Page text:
The price/earning (P/E) ratio is another measurement that’s of particular interest to investors in public businesses, as a significant part of what is known as “fundamental analysis.” The P/E ratio gives you an idea of how much you’re paying in the current price for stock shares for each dollar of earning. Earnings prop up the market value of stock shares, not the book value of the stock shares that’s reported in the balance sheet.
The P/E ratio is a reality check on just how high the current market price is in relation to the underlying profit that the business is earning. Extraordinarily high P/E ratios are justified only when investors think that the company’s earnings per share (EPS) has a lot of upside potential in the future.
The P/E ratio is calculated dividing the current market price of the stock by the most recent trailing 12 months diluted EPS. Stock share prices bounce around day to day and are subject to big changes on short notice. The current P/E ratio should be compared with the average stock market P/E to gauge whether the business selling above or below the market average.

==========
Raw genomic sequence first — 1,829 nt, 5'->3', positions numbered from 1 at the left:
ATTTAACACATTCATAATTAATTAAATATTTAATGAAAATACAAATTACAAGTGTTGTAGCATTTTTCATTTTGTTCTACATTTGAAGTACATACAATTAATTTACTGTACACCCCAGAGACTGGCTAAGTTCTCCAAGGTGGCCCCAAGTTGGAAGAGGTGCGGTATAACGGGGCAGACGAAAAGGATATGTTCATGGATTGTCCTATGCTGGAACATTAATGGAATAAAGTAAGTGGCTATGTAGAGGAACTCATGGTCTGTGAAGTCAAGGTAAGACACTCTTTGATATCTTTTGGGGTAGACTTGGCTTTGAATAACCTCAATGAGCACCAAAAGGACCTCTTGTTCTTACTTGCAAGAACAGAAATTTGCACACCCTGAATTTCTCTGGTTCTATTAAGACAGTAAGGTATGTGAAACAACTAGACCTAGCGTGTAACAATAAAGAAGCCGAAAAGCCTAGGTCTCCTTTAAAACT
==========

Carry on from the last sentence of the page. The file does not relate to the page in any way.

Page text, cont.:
P/E ratios are currently running high, despite a four-year slump in the stock market. P/E ratios vary from industry to industry and from year to year. One dollar of EPS may command only a $10 market value for a mature business in a no-growth industry, while a dollar of EPS in a dynamic business in a growth industry may have a $30 market value per dollar of earnings, or net income.
To sum up, the price/earnings ratio, or P/E ratio is the current market price of a capital stock divided by its trailing 12 months’ diluted earnings per share (EPS) or its basic earnings per share if the business does not report diluted EPS. A low P/E may signal an undervalued stock or a pessimistic forecast by investors. A high P/E may reveal an overvalued stock or might be based on an optimistic forecast by investors.